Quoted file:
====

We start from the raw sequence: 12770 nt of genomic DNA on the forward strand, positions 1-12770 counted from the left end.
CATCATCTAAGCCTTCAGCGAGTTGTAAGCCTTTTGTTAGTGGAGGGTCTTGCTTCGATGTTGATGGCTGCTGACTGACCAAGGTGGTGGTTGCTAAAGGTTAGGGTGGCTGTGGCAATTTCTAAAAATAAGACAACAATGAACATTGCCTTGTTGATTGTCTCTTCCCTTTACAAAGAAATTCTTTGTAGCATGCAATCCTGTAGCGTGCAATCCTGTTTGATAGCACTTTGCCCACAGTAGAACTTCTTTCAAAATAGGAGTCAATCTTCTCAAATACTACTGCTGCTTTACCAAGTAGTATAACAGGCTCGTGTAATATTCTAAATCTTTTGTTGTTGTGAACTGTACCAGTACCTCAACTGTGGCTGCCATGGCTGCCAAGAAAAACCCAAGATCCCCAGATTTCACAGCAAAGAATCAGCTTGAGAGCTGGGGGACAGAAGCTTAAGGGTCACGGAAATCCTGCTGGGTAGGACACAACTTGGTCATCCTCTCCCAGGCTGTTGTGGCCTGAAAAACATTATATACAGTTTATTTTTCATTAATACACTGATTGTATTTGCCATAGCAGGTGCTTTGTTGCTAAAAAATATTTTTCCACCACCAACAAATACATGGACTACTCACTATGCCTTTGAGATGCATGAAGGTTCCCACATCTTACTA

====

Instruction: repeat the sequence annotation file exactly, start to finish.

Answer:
We start from the raw sequence: 12770 nt of genomic DNA on the forward strand, positions 1-12770 counted from the left end.
CATCATCTAAGCCTTCAGCGAGTTGTAAGCCTTTTGTTAGTGGAGGGTCTTGCTTCGATGTTGATGGCTGCTGACTGACCAAGGTGGTGGTTGCTAAAGGTTAGGGTGGCTGTGGCAATTTCTAAAAATAAGACAACAATGAACATTGCCTTGTTGATTGTCTCTTCCCTTTACAAAGAAATTCTTTGTAGCATGCAATCCTGTAGCGTGCAATCCTGTTTGATAGCACTTTGCCCACAGTAGAACTTCTTTCAAAATAGGAGTCAATCTTCTCAAATACTACTGCTGCTTTACCAAGTAGTATAACAGGCTCGTGTAATATTCTAAATCTTTTGTTGTTGTGAACTGTACCAGTACCTCAACTGTGGCTGCCATGGCTGCCAAGAAAAACCCAAGATCCCCAGATTTCACAGCAAAGAATCAGCTTGAGAGCTGGGGGACAGAAGCTTAAGGGTCACGGAAATCCTGCTGGGTAGGACACAACTTGGTCATCCTCTCCCAGGCTGTTGTGGCCTGAAAAACATTATATACAGTTTATTTTTCATTAATACACTGATTGTATTTGCCATAGCAGGTGCTTTGTTGCTAAAAAATATTTTTCCACCACCAACAAATACATGGACTACTCACTATGCCTTTGAGATGCATGAAGGTTCCCACATCTTACTA